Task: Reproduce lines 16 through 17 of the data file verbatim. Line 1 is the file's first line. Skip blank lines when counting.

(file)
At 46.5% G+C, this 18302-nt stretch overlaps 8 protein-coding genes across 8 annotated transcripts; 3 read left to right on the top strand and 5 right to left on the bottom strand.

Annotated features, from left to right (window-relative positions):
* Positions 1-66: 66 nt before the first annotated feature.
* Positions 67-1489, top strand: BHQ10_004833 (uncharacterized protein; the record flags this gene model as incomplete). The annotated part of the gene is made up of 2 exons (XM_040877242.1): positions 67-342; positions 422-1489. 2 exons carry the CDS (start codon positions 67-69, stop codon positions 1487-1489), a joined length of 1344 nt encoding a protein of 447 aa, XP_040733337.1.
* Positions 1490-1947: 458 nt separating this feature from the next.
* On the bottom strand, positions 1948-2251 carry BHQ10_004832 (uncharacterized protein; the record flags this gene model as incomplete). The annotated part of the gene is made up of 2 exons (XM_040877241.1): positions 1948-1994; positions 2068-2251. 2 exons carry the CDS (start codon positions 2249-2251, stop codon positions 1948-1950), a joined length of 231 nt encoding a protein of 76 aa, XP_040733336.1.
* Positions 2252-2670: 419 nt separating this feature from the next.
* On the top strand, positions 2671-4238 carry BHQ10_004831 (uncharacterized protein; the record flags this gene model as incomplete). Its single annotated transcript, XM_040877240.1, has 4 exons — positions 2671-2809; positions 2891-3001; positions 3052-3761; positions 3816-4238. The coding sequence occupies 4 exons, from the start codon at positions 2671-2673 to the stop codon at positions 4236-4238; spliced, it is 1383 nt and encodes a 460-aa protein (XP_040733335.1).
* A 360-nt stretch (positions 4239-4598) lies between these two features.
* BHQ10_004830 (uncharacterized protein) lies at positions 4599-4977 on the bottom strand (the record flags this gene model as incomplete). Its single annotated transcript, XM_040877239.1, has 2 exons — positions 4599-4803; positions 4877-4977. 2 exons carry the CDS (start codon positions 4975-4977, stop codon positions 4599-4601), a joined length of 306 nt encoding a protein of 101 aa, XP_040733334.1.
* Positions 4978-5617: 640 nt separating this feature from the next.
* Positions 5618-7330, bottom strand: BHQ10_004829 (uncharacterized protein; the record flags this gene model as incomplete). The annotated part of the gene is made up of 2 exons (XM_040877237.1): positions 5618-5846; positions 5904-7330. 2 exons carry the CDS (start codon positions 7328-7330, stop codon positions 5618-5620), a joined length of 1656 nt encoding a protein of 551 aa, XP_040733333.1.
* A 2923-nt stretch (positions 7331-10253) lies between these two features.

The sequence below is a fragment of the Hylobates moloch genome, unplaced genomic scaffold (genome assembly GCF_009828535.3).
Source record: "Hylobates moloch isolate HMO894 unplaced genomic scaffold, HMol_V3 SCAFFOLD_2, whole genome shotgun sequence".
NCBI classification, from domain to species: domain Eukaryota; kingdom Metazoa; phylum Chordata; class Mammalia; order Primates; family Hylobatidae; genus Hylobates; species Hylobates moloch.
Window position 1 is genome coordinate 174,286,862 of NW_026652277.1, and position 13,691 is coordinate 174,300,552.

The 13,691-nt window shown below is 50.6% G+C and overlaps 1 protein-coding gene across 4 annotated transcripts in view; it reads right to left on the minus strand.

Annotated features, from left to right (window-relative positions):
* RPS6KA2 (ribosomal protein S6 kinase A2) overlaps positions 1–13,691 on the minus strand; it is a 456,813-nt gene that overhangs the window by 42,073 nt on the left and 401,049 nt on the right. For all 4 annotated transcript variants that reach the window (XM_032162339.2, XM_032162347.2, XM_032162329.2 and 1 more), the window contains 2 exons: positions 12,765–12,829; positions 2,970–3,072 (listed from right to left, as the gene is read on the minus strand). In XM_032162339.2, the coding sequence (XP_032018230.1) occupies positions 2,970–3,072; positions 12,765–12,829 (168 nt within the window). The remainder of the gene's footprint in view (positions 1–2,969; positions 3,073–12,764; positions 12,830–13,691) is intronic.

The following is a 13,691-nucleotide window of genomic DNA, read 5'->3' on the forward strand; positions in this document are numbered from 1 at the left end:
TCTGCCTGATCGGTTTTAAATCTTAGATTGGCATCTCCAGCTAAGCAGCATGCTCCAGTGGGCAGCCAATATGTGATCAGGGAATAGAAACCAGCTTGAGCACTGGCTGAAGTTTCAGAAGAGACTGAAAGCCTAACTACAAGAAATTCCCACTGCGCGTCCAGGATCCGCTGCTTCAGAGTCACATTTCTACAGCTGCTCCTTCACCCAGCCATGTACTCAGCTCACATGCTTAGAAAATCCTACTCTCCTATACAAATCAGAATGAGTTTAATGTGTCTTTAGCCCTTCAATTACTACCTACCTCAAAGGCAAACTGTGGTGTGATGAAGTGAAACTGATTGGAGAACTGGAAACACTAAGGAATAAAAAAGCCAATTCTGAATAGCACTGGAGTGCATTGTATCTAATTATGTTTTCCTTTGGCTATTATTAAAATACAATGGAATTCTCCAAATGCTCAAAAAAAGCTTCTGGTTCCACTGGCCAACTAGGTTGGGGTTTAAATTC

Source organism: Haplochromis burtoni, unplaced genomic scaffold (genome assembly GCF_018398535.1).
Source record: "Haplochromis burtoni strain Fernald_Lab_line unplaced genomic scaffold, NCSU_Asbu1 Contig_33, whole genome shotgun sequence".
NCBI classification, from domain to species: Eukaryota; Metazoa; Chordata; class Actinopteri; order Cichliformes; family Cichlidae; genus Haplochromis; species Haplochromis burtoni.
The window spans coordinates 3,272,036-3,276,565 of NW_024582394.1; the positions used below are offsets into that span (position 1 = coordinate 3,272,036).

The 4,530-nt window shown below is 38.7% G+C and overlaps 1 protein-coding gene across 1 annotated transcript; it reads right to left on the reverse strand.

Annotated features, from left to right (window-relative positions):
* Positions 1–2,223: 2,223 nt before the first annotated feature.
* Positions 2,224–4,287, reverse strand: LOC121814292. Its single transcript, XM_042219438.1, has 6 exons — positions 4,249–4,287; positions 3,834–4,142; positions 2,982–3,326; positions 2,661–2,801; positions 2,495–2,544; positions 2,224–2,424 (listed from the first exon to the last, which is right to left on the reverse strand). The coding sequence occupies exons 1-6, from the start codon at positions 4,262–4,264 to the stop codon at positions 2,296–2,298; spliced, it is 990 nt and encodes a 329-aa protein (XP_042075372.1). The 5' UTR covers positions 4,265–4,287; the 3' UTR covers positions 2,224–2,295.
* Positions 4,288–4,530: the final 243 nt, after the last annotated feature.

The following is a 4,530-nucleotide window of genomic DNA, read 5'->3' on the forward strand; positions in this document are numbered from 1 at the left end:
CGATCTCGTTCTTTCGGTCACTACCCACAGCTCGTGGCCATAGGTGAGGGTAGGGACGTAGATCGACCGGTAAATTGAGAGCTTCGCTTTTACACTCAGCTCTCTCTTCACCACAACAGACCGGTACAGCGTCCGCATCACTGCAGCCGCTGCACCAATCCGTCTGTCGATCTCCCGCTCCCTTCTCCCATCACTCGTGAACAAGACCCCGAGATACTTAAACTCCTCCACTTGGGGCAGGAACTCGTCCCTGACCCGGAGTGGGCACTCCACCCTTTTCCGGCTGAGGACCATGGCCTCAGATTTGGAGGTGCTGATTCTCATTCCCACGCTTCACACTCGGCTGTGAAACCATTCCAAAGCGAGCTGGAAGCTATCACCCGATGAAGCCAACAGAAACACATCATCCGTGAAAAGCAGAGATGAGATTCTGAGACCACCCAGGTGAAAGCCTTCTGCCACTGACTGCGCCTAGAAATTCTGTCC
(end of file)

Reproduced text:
NCBI classification, from domain to species: domain Eukaryota; kingdom Metazoa; phylum Chordata; class Mammalia; order Primates; family Hylobatidae; genus Hylobates; species Hylobates moloch.
Window position 1 is genome coordinate 174,286,862 of NW_026652277.1, and position 13,691 is coordinate 174,300,552.